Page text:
• Compatible with multiple database management systems like MySQL, Oracle, PostgreSQL, Microsoft SQL Server, Microsoft Access, IBM DB2 and more.
  • Available for free.
  • Has good documentation.


  • Only suitable for command-line users.

Penetration testing solutions offer several features and use cases depending on the objective of the user. Below are the key features of penetration testing solutions.

Vulnerability scanning

Penetration testing often involves vulnerability scans that search for weaknesses and loopholes in software applications, networks and systems. These scans can detect potential vulnerabilities, such as outdated software versions, misconfigurations and known security flaws.

Network mapping and reconnaissance

Network mapping and reconnaissance refer to the process of gathering information and creating a visual representation of a network’s infrastructure and its connected devices. Before launching an attack, hackers typically gather information about their target. Similarly, penetration testing tools assist with reconnaissance activities by mapping networks, identifying active hosts and collecting information about the target infrastructure. This feature aids security professionals in understanding the organization’s digital footprint and potential entry points for attackers.

Traffic analysis and sniffing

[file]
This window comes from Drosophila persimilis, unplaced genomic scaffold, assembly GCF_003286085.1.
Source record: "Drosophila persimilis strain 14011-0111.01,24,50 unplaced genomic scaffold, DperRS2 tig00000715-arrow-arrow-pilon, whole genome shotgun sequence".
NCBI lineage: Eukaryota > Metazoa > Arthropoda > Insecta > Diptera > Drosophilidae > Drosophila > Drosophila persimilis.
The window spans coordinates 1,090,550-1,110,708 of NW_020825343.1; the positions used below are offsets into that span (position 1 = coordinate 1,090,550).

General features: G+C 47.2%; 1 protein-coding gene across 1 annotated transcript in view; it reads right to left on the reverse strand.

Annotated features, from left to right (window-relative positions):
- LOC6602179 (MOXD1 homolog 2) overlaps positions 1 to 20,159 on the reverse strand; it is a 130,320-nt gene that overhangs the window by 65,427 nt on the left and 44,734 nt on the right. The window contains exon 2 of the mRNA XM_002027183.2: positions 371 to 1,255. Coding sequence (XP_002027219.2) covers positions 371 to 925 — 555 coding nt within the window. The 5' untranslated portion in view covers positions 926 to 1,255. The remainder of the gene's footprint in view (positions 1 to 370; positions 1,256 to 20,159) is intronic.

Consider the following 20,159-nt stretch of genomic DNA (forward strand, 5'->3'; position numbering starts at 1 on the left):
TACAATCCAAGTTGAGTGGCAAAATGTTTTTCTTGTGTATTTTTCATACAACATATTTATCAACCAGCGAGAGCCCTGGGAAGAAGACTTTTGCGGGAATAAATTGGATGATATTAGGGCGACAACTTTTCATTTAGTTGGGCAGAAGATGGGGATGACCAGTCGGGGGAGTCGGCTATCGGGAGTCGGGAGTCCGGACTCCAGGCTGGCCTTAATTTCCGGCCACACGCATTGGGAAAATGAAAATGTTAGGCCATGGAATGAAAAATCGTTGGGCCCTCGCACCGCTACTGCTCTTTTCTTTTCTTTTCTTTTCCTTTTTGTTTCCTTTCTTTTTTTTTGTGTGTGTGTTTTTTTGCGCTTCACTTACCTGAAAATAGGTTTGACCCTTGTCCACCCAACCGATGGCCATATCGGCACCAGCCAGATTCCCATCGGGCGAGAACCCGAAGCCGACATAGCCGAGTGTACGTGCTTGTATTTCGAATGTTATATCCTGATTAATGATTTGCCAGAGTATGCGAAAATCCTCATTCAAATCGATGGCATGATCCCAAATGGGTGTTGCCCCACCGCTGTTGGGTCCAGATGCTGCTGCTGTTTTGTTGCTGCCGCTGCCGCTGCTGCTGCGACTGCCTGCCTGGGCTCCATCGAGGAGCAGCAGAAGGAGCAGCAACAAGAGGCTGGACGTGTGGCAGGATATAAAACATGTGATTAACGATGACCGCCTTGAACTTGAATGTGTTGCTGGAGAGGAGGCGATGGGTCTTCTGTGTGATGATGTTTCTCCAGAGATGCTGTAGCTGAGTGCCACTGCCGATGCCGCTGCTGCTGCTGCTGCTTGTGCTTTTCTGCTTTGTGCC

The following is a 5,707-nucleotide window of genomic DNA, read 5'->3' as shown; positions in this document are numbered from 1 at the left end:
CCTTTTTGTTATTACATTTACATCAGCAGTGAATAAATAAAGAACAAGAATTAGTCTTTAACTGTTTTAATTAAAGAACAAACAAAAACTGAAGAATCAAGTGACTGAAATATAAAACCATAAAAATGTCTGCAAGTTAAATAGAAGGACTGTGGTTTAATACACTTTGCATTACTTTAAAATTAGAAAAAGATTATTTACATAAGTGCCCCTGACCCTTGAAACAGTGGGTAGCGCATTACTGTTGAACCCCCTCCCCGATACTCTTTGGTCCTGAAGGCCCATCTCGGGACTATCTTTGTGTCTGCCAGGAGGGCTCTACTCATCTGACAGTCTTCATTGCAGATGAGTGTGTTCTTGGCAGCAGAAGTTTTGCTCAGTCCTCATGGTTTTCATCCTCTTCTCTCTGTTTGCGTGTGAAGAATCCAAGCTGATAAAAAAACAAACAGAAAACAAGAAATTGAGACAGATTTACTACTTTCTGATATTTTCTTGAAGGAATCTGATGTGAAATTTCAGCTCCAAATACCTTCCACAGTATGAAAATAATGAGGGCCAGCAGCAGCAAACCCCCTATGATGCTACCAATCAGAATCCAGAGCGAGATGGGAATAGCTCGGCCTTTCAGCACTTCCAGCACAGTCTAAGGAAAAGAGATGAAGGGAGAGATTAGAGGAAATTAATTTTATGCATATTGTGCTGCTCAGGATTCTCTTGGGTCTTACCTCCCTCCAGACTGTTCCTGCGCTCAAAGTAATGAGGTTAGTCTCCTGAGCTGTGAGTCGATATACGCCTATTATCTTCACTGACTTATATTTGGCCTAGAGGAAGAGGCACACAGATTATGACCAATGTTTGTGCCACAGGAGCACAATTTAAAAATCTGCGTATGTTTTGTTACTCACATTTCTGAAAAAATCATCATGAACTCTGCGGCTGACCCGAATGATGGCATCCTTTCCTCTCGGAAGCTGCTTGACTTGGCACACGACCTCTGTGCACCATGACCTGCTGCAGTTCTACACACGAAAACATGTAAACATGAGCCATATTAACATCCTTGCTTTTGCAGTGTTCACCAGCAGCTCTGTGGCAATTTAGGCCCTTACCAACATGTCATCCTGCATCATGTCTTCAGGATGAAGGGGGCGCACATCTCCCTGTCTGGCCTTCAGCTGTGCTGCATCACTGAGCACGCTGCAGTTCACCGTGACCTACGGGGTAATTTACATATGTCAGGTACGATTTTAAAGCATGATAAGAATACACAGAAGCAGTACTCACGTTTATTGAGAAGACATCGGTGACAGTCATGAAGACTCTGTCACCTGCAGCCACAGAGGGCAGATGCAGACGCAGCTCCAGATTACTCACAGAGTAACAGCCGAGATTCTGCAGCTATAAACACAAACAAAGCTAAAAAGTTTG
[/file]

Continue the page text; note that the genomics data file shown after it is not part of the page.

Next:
Some penetration testing tools can analyze network traffic and capture packets. This capability allows security professionals to monitor and inspect network communication, identify potential vulnerabilities and detect any suspicious or malicious activities. By analyzing network traffic, organizations can gain valuable insights into the security posture of their systems.

Reporting and documentation

Effective communication of vulnerabilities and recommended mitigation strategies is essential in the penetration testing process. Penetration testing tools offer reporting and documentation features to generate comprehensive reports detailing identified vulnerabilities, steps taken during testing and recommendations for remediation. These reports aid in the prioritization and implementation of security measures and compliance verification processes.

Customization features

Different organizations have unique security requirements. These tools often offer customization options and extensibility features, allowing security professionals to tailor the testing process to their specific needs. Customization empowers organizations to focus on their most critical assets and assess vulnerabilities that are specific to their environment.

How do I choose the best penetration testing software for my business?